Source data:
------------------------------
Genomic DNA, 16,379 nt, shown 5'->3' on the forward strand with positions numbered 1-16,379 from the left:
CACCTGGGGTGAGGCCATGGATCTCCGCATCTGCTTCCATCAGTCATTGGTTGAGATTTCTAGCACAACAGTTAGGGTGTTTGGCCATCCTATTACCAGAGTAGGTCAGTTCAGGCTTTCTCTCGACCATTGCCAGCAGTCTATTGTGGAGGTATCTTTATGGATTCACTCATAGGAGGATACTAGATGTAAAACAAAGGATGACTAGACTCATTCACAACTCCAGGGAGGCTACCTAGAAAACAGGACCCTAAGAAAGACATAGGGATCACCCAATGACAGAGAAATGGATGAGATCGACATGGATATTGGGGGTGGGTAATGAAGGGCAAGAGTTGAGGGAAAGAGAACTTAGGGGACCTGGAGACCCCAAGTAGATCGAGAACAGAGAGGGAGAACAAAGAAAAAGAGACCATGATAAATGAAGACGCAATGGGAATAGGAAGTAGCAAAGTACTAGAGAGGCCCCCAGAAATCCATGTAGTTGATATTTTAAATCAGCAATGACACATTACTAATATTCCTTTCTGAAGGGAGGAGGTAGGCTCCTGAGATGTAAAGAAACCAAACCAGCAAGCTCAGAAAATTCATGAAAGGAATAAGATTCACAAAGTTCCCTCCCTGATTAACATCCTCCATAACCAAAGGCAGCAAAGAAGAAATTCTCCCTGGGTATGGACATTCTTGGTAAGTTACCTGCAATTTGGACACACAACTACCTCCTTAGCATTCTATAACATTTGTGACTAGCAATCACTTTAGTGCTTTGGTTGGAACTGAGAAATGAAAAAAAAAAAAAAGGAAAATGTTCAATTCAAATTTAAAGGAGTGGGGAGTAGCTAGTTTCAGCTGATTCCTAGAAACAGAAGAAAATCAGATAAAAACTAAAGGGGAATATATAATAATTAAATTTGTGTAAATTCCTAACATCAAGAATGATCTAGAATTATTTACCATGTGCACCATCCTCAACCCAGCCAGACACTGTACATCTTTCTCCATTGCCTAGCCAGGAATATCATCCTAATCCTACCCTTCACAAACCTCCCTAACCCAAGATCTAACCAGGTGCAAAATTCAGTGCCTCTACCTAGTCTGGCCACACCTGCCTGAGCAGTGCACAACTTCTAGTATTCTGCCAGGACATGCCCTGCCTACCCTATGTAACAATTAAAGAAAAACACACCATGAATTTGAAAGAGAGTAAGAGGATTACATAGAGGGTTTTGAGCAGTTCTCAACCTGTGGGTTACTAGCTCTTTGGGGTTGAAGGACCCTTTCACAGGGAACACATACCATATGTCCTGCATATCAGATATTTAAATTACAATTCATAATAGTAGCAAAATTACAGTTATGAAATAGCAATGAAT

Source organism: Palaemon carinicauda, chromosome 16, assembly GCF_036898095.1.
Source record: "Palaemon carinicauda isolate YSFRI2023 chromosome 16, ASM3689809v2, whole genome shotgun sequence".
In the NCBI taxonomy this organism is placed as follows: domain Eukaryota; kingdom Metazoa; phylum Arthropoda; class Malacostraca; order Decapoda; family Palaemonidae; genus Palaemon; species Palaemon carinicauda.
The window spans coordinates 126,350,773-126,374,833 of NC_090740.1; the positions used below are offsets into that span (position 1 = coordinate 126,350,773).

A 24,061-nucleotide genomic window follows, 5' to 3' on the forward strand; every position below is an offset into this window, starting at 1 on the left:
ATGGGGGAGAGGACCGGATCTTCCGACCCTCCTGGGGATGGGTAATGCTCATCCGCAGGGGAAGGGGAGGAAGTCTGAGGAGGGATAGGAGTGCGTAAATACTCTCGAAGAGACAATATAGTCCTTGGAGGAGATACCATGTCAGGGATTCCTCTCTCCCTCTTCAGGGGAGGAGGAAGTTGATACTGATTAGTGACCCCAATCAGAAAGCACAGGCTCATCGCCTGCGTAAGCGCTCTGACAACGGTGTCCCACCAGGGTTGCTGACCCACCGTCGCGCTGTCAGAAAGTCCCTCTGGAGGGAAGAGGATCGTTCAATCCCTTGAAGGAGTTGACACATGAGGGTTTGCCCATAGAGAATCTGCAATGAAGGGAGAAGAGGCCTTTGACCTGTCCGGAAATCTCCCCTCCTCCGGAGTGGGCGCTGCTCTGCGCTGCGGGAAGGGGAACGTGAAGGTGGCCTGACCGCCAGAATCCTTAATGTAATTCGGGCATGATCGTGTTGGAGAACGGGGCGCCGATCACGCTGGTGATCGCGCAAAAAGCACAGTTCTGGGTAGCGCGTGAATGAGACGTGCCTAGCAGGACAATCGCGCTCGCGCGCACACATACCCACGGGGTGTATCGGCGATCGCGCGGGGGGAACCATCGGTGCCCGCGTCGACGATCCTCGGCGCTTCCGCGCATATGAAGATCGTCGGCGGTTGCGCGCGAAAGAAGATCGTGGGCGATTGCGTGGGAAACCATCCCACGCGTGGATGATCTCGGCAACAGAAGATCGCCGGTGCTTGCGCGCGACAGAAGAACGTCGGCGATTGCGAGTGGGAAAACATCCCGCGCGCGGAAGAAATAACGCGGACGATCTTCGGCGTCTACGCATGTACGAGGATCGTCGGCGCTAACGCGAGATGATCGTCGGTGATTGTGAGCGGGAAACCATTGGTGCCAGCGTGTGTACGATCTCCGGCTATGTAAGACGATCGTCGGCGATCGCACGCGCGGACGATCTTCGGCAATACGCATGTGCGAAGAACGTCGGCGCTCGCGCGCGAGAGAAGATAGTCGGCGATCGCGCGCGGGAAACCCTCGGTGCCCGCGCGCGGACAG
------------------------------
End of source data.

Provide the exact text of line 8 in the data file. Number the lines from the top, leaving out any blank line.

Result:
ATGGGGGAGAGGACCGGATCTTCCGACCCTCCTGGGGATGGGTAATGCTCATCCGCAGGGGAAGGGGAGGAAGTCTGAGGAGGGATAGGAGTGCGTAAATACTCTCGAAGAGACAATATAGTCCTTGGAGGAGATACCATGTCAGGGATTCCTCTCTCCCTCTTCAGGGGAGGAGGAAGTTGATACTGATTAGTGACCCCAATCAGAAAGCACAGGCTCATCGCCTGCGTAAGCGCTCTGACAACGGTGTCCCACCAGGGTTGCTGACCCACCGTCGCGCTGTCAGAAAGTCCCTCTGGAGGGAAGAGGATCGTTCAATCCCTTGAAGGAGTTGACACATGAGGGTTTGCCCATAGAGAATCTGCAATGAAGGGAGAAGAGGCCTTTGACCTGTCCGGAAATCTCCCCTCCTCCGGAGTGGGCGCTGCTCTGCGCTGCGGGAAGGGGAACGTGAAGGTGGCCTGACCGCCAGAATCCTTAATGTAATTCGGGCATGATCGTGTTGGAGAACGGGGCGCCGATCACGCTGGTGATCGCGCAAAAAGCACAGTTCTGGGTAGCGCGTGAATGAGACGTGCCTAGCAGGACAATCGCGCTCGCGCGCACACATACCCACGGGGTGTATCGGCGATCGCGCGGGGGGAACCATCGGTGCCCGCGTCGACGATCCTCGGCGCTTCCGCGCATATGAAGATCGTCGGCGGTTGCGCGCGAAAGAAGATCGTGGGCGATTGCGTGGGAAACCATCCCACGCGTGGATGATCTCGGCAACAGAAGATCGCCGGTGCTTGCGCGCGACAGAAGAACGTCGGCGATTGCGAGTGGGAAAACATCCCGCGCGCGGAAGAAATAACGCGGACGATCTTCGGCGTCTACGCATGTACGAGGATCGTCGGCGCTAACGCGAGATGATCGTCGGTGATTGTGAGCGGGAAACCATTGGTGCCAGCGTGTGTACGATCTCCGGCTATGTAAGACGATCGTCGGCGATCGCACGCGCGGACGATCTTCGGCAATACGCATGTGCGAAGAACGTCGGCGCTCGCGCGCGAGAGAAGATAGTCGGCGATCGCGCGCGGGAAACCCTCGGTGCCCGCGCGCGGACAG